No More Russian
I stopped for a moment feeling like what I thought for quite a while was a great achievement, is turning into a failure. Later, as we rode on the train back home, I talked to my 5-year-old, trying to figure out what was going on. Was Russian school boring? Did he have a fight with one of other kids there?
Son: No, mom, nothing bad happened, I just don’t want to learn Russian.
Me: But why? Isn’t it great to have an additional activity outside of school?
Son: Instead we could try ice skating. Or maybe learn Spanish?
Me: But Russian is mommy’s language, and it’s important for me that you and your sister learn it.
Son: (After a deep sigh) Okay… But I was born in America. Nobody speaks Russian here!
I have discussed this mini dilemma of mine with many people over the six years that I’ve spent in the U.S.: teachers, immigrants, therapists, journalists, bloggers and what not. Some say forget about Russian, let your kids blend in; others say limit American stuff and keep pushing for your culture; while most say try to keep a balance between the two.
Keeping the Balance
Easier said than done. How does one keep this balance?
But first a few details about our family: I’m ethnically Russian, my husband is Azeri, and our two children are first generation Americans. So we actually have to balance between three cultures, three languages and three sets of traditions.
I think we more or less have succeeded with culture and traditions. We celebrate Christmas on December 25th, because that’s when everyone else celebrates it. We celebrate Christmas on January 7, because this is when Orthodox Christians do it. And we of course celebrate Novruz Bayram (holiday in Azerbaijan as well as many Middle Eastern and Asian countries that celebrates the first day of spring March 21).
My kids love Super Readers and Thomas the Tank Engine, but they just as much enjoy Masha and the Bear or Jirttan (Russian and Azeri cartoons). They like pizza and burgers, but they like the capital salad (Russian vegetables, egg and meat salad) and plov (Azeri rice dish) just as much.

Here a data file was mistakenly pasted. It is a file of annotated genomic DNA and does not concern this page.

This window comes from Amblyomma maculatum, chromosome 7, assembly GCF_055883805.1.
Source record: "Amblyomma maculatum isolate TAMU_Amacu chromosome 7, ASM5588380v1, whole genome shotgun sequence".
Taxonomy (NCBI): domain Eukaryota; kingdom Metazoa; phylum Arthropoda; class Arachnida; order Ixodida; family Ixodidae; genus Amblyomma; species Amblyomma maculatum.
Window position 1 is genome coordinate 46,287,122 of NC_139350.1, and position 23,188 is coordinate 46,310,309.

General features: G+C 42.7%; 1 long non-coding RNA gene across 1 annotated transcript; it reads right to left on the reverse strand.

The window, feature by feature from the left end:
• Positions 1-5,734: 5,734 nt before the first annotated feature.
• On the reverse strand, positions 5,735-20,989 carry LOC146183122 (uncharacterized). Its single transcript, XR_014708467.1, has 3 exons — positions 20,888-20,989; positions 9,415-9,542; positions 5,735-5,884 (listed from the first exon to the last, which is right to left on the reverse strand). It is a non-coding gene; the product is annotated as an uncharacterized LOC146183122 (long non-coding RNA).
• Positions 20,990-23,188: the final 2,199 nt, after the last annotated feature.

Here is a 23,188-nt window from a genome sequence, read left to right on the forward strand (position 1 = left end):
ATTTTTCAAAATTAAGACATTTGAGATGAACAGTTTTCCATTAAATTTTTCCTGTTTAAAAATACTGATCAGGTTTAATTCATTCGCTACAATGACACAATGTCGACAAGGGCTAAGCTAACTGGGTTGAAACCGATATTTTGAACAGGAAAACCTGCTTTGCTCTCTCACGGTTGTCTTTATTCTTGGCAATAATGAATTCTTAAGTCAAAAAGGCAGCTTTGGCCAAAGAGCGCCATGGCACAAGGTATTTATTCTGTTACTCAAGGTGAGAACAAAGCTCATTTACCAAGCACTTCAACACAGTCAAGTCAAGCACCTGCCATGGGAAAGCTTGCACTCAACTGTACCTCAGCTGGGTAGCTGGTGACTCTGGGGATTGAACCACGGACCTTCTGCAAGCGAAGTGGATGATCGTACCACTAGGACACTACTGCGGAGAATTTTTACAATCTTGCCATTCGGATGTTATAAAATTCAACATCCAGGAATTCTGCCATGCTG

Our main struggle is, however, with…
Just talk to your kid in your native language, and they will pick it up real quick. It’s that easy, right? Well, not really. In my case, our son had a speech delay for a long time, so being trilingual is just not happening. Other children often get confused with so many languages, but then there are superstars who can make it work. Truth is it’s different for everyone.
So how do you maintain a balance in that case? For me it’s not just a blend in or stand out question, but rather an effort to keep our language as part of our lives while not overwhelming our kids.
For now I’m making sure they at least understand their mom and dad’s languages, and provide the resources for deeper learning, should there be more interest from either of the kids.
It’s OK to be different. No, it’s actually cool
You can say that you have never tried to blend in, but in reality we all at some point in life tried to fit in and be a skinny cheerleader, member of a cool band, or whatever else. I can see my son trying to fit in all the time, even at the age of five. I don’t prevent it, nor do I encourage it, because, especially at a young age, trying to fit in with various groups is what helps you see different options, compare and choose who and what you want to be.
My only message to my kids: while you try different options, don’t forget about who you truly are, because there’s a big chance that you will get lost among all the choices and lose your special self. Instead let your special self guide you in your choices, but be open-minded and accepting of others.
Another note: it’s Ok to stand out, and, often times, it’s actually cool to be different. Be proud of who you are, but respect others’ right to be different as well, because even if somebody tells you otherwise, in America you have a right to be different.
Enjoy that right and be cool, the rest will get figured out!